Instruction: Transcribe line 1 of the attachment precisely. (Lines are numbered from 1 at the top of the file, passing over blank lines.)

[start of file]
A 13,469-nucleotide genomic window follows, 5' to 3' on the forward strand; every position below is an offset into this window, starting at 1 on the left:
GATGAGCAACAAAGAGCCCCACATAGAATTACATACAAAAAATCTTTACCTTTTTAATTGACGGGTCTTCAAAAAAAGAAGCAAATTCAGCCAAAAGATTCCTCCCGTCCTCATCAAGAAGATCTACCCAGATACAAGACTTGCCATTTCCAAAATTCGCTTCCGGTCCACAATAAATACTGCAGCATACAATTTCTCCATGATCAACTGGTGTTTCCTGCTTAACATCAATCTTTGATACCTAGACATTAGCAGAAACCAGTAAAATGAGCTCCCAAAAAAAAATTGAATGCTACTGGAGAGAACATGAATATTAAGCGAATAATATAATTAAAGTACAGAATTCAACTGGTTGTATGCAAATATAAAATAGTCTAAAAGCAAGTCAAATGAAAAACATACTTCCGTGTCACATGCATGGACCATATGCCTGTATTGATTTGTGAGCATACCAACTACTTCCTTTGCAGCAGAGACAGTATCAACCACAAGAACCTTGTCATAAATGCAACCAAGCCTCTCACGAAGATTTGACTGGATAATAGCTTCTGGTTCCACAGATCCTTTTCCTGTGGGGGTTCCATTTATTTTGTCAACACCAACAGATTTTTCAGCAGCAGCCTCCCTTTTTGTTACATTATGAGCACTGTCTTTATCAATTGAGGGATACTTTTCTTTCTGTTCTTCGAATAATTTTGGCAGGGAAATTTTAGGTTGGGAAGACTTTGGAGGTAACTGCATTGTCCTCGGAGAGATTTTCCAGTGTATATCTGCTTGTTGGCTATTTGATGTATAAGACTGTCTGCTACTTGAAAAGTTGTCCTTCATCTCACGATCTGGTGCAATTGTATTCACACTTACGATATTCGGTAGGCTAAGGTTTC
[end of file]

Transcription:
A 13,469-nucleotide genomic window follows, 5' to 3' on the forward strand; every position below is an offset into this window, starting at 1 on the left: